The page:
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Ukraine crisis: Russia and Belarus begin military drills amid drive to ease tensions


Diplomatic moves to ease tensions over Ukraine are scheduled to intensify on Thursday — but so too are military manoeuvres on both sides amid the biggest security crisis between Russia and the West since the Cold War.

The Russian and Belarusian armies have begun joint military exercises in Belarus, the defence ministry in Moscow said in a statement (in Russian).

“The purpose of the exercise is to work on methods to stop and repel external aggression within the framework of a defensive operation,” it said.

Neither country has specified the resources involved in the drills, but the West has claimed that 30,000 Russian troops have been deployed to Belarus to take part.

Meanwhile the Pentagon is confirming that US troops are in Poland in preparation for further conflict between Ukraine and Russia.

Also on Thursday, foreign policy advisers from Germany, France, Russia and Ukraine will meet in Berlin in the “Normandy format” to see if it’s possible to revive peace efforts, Chancellor Scholz’s office said.

The UK is ready to deploy an extra 1,000 soldiers in the event of a “humanitarian crisis” linked to the tensions in Ukraine, Prime Minister Boris Johnson said on Wednesday, ahead of a planned visit to see NATO allies in Brussels and Warsaw.

Pentagon: Russian troop numbers ‘continue to grow’

The joint Russian-Belarusian drills, labelled Union Courage-2020, are due to last 10 days.

Pentagon spokesman John Kirby told a briefing on Wednesday the Russian troop buildup was “destabilising and unnecessary”.

“We have continued to see even over the last 24 hours additional capabilities flow from elsewhere in Russia to that border with Ukraine and in Belarus,” he said, referring to the presence of the Russian defence chief in Belarus.

“The numbers continue to grow. We maintain that he’s north of 100,000, for sure, and he continues to add to that capability. We also see indications that additional battalion tactical groups are on their way,” Kirby added.

Russia and Belarus carried out drills involving paratroopers and air patrols ahead of the exercises.

Armoured personnel carriers, mortars, grenade launchers and small arms were used, the Belarusian Defence Ministry said on Wednesday. Footage aired by Belarusian state television showed paratroopers shooting at targets and using artillery at night.

Meanwhile, Russia’s Defence Ministry released on Wednesday a video showing a SU- 35 S fighter patrolling the aerial borders of Belarus.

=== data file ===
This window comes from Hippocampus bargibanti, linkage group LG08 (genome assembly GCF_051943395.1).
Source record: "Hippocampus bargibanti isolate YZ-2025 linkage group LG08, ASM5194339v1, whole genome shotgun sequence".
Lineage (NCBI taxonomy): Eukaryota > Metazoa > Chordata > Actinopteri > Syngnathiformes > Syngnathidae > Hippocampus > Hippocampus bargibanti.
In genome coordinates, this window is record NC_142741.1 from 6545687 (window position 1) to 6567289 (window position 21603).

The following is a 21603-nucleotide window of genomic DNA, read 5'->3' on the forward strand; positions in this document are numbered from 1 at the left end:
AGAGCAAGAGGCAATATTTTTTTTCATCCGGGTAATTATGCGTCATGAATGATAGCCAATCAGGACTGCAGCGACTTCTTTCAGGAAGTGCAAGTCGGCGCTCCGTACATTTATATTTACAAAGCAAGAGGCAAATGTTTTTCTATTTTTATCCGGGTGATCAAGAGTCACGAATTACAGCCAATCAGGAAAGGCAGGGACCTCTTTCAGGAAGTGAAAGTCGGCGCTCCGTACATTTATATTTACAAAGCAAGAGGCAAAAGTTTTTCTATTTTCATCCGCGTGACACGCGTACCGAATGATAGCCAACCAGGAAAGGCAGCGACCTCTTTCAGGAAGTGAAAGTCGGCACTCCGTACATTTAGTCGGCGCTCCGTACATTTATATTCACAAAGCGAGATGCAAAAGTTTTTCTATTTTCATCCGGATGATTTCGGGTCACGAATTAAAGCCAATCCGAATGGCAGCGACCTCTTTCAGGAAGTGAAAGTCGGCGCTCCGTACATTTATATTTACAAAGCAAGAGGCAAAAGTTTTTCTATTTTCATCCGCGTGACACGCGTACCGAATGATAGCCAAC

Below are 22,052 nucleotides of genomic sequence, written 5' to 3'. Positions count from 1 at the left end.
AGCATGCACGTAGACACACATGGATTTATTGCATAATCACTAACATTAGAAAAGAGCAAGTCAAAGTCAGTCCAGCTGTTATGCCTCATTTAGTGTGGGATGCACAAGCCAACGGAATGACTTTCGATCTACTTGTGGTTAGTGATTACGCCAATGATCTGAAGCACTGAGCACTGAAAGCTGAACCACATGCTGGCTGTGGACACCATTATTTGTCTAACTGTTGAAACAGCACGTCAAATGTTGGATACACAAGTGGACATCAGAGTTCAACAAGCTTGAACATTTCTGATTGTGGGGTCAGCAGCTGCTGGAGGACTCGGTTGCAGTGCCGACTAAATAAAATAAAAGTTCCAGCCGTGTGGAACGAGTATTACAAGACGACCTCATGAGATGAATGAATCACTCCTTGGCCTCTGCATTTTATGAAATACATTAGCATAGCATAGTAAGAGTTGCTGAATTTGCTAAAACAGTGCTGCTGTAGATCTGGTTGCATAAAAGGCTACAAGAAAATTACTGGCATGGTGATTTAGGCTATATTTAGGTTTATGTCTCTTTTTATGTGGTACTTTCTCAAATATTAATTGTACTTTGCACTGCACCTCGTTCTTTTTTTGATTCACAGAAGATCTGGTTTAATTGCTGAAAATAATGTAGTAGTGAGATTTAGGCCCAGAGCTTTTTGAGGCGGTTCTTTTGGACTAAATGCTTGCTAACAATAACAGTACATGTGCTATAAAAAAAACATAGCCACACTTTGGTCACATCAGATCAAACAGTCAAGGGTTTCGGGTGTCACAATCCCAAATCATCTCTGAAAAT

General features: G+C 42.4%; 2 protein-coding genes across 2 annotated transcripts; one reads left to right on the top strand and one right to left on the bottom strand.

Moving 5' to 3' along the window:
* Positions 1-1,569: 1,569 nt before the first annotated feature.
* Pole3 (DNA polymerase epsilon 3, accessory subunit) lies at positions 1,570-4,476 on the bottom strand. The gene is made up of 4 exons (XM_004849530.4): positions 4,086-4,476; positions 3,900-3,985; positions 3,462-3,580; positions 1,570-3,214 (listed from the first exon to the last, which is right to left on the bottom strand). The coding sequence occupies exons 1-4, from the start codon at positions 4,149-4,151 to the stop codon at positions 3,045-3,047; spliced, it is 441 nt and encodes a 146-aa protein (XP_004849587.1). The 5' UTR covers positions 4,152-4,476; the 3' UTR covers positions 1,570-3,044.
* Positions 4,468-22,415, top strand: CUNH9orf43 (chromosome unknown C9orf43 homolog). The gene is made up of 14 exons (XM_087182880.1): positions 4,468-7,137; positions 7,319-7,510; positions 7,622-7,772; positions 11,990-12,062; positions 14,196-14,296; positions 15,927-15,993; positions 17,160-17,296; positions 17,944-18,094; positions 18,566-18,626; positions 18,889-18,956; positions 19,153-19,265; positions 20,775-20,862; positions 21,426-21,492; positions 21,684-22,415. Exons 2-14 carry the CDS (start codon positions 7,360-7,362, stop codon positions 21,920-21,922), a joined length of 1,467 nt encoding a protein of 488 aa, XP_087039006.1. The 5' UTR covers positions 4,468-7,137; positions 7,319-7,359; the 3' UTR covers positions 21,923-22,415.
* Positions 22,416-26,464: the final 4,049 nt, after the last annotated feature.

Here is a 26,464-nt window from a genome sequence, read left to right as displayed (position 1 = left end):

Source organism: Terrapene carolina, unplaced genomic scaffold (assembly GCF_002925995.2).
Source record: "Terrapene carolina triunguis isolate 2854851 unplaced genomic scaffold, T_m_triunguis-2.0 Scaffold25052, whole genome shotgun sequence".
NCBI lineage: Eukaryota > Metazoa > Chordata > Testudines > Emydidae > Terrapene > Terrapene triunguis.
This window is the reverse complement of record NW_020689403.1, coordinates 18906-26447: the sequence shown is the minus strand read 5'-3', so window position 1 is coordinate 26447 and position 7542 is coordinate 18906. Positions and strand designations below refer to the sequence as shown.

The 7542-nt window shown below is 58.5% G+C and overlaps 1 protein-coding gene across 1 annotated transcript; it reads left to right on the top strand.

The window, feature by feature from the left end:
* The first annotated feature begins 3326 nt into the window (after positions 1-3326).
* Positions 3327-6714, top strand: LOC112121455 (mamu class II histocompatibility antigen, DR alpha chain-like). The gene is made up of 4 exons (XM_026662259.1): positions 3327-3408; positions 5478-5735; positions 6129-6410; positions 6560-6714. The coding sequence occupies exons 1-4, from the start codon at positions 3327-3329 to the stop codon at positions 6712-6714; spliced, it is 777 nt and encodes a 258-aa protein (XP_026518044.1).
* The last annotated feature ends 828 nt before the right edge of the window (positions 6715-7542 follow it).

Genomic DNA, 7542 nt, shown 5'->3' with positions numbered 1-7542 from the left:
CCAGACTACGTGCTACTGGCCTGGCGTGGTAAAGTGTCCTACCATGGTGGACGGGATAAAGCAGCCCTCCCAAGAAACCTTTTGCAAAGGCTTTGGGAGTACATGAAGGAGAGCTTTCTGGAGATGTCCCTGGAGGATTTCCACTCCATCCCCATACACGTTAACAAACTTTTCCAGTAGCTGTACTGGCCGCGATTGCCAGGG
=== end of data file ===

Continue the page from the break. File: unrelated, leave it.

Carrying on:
Moscow has moved troops from Siberia and the Far East to Belarus for the joint drills, and says it has dispatched six large landing craft to the Black Sea region.

The Russian troop deployment to Belarus raised concerns in the West that Moscow could stage an attack on Ukraine from the north, but Moscow has denied it’s planning an invasion.

The Ukrainian capital is just 75 kilometres from the border with Belarus.

NATO steps up troop deployment

The US has sent extra soldiers to Poland and Romania while Germany has bolstered troop numbers in Lithuania — NATO troops are already stationed in Estonia, Latvia and Lithuania as well as Poland.

Washington has begun to move the 2nd Cavalry Regiment’s stryker squadron from Vilseck, Germany, to Romania, which borders Ukraine. US officials have said they would send about 1,000 NATO troops.

About 1,700 US soldiers from the 82nd Airborne Division are going to Poland and about half have now arrived, with more expected to flow in during the coming days, the Pentagon’s John Kirby said, adding that the US was trying to achieve “a de-escalation of the tensions and a diplomatic path forward”.

NATO does not plan to send troops to Ukraine, but is bolstering defences from the Baltic states, down around Ukraine’s western border and into the Black Sea region in Bulgaria. The 30-nation military alliance is also mulling whether to set up a longer-term military presence in Hungary and Slovakia.

Hungary’s Foreign Minister Péter Szijjártó told Euronews on Wednesday that his country will not accept further NATO troops on its soil as part of manoeuvres over the Ukraine crisis, as the Hungarian armed forces were enough “to guarantee the security of the country”.

British ministers visit Moscow

Britain’s top diplomat flew Wednesday to Moscow, seeking to defuse tensions. Foreign Secretary Liz Truss warned that a Russian invasion of Ukraine would bring “massive consequences for all involved”.

“Russia has a choice here. We strongly encourage them to engage, de-escalate and choose the path of diplomacy,” Truss said before her departure, the first visit to Moscow by the UK’s top envoy in more than four years.

The foreign secretary is due to meet her Russian counterpart Sergei Lavrov during the two-day visit, while the two countries’ defence ministers are also present.

On Wednesday, Spanish Foreign Minister José Manuel Albares visited Kyiv to meet with his Ukrainian counterpart, Dmytro Kuleba. Albares urged dialogue and de-escalation, while Kuleba called for more sanctions against Russia and said “there is a chance to resolve the crisis through diplomatic means”.

France’s President Macron spoke by phone on Wednesday with US President Joe Biden to brief him on his meetings in Moscow and Kyiv, the White House said.

Macron held over five hours of talks Monday with President Vladimir Putin in Moscow before meeting with Ukrainian President Volodymyr Zelenskyy in Kyiv the next day.

Macron said Putin told him he would not initiate an escalation, but also acknowledged that it will take time to find a diplomatic solution. He later flew to Berlin to meet with German Chancellor Olaf Scholz and Polish President Andrzej Duda.



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